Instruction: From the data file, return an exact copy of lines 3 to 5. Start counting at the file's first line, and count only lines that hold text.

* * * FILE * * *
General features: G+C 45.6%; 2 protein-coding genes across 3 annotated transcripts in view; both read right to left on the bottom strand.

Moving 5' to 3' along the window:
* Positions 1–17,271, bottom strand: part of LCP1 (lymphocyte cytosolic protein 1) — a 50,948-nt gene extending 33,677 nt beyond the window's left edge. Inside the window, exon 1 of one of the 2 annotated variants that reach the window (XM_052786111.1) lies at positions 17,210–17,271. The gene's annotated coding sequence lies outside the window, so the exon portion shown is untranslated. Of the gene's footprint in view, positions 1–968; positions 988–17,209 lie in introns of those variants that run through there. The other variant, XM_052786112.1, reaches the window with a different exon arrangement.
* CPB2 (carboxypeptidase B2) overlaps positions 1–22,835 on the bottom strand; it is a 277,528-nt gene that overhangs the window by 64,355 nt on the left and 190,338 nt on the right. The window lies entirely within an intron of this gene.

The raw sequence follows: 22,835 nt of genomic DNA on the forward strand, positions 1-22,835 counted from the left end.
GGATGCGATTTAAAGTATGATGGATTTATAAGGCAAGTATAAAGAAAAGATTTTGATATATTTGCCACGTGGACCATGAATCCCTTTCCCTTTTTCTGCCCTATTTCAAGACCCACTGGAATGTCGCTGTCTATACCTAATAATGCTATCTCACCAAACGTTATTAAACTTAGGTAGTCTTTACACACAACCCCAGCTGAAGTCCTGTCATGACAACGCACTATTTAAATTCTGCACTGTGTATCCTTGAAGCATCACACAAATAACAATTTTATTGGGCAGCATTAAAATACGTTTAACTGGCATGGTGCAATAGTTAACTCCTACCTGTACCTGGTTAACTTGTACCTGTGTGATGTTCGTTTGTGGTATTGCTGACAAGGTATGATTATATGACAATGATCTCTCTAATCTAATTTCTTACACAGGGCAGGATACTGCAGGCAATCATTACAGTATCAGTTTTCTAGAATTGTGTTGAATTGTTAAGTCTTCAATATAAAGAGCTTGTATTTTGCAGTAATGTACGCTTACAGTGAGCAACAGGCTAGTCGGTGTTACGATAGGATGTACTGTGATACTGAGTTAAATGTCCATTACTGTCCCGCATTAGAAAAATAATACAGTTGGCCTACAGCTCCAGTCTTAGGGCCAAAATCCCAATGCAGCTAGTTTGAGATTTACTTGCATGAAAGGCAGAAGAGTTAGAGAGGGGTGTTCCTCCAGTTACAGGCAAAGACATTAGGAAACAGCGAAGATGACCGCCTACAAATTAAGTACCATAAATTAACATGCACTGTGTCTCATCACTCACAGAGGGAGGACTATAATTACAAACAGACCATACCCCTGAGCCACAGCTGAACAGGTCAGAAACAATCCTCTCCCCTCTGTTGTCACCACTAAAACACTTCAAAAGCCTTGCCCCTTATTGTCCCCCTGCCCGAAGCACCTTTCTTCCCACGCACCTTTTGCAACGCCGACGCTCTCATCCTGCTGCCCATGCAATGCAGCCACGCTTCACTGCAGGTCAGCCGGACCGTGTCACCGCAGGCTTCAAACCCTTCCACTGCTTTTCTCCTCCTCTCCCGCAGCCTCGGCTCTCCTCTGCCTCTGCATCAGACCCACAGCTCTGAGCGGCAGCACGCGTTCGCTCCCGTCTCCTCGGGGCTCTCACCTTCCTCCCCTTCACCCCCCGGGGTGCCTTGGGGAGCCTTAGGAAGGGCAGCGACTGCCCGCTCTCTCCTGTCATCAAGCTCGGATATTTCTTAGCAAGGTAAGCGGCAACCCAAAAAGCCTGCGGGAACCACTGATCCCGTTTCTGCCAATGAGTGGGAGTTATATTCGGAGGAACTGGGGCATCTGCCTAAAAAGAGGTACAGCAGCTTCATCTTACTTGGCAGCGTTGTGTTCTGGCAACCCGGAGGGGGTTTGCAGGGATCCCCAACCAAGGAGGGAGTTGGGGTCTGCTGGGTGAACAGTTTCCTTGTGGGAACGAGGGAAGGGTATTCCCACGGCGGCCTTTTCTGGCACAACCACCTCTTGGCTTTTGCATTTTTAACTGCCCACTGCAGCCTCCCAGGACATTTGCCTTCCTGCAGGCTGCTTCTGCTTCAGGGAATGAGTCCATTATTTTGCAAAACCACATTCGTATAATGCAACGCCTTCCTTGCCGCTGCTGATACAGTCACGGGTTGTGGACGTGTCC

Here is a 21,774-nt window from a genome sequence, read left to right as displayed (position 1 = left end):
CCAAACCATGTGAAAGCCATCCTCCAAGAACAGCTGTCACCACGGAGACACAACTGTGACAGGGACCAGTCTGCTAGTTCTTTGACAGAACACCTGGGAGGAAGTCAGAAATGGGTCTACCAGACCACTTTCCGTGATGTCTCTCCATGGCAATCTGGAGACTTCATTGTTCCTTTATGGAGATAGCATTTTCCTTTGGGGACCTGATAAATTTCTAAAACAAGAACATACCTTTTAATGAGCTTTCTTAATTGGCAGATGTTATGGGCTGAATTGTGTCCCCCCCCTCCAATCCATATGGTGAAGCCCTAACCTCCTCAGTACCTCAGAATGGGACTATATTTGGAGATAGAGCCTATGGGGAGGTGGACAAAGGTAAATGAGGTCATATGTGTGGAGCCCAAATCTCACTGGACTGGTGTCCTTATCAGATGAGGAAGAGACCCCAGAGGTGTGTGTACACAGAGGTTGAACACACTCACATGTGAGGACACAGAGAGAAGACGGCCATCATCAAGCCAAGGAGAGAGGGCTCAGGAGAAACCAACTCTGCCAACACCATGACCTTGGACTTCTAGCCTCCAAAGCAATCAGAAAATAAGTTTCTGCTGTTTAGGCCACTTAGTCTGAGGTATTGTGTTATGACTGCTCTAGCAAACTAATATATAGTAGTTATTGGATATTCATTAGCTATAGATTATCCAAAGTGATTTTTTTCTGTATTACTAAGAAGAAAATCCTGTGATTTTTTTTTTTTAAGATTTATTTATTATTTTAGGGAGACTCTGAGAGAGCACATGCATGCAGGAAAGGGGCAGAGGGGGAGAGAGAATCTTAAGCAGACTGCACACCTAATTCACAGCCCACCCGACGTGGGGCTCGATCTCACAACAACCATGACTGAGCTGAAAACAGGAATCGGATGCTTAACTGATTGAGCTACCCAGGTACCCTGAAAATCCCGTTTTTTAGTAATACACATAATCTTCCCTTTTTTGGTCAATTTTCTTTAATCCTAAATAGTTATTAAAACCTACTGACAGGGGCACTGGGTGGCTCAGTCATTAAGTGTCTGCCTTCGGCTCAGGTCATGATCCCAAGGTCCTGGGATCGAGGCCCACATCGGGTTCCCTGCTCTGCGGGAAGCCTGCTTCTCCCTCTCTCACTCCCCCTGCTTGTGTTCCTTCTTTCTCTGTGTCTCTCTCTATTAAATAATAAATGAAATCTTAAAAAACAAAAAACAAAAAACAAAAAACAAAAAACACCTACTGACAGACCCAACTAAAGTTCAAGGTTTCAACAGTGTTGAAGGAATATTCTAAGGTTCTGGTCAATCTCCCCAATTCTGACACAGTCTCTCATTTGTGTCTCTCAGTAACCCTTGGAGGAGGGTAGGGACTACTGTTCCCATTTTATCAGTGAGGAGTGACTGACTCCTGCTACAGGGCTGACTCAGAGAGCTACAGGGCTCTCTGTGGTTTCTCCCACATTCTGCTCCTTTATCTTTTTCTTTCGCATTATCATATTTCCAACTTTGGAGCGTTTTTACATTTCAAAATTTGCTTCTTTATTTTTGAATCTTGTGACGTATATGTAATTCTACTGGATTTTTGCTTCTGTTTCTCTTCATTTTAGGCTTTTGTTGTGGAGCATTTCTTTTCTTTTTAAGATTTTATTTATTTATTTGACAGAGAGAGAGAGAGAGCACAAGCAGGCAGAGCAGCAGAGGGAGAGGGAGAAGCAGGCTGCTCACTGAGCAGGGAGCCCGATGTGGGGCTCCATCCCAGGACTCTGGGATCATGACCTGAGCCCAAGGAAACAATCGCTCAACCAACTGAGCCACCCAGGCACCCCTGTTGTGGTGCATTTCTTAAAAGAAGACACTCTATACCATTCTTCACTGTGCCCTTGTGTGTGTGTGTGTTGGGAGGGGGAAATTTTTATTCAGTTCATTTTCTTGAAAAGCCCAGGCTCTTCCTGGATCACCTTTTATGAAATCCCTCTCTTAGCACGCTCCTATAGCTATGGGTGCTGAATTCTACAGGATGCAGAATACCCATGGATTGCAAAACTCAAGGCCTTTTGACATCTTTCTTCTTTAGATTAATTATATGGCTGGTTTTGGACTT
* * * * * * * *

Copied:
* Positions 1–17,271, bottom strand: part of LCP1 (lymphocyte cytosolic protein 1) — a 50,948-nt gene extending 33,677 nt beyond the window's left edge. Inside the window, exon 1 of one of the 2 annotated variants that reach the window (XM_052786111.1) lies at positions 17,210–17,271. The gene's annotated coding sequence lies outside the window, so the exon portion shown is untranslated. Of the gene's footprint in view, positions 1–968; positions 988–17,209 lie in introns of those variants that run through there. The other variant, XM_052786112.1, reaches the window with a different exon arrangement.
* CPB2 (carboxypeptidase B2) overlaps positions 1–22,835 on the bottom strand; it is a 277,528-nt gene that overhangs the window by 64,355 nt on the left and 190,338 nt on the right. The window lies entirely within an intron of this gene.

The raw sequence follows: 22,835 nt of genomic DNA on the forward strand, positions 1-22,835 counted from the left end.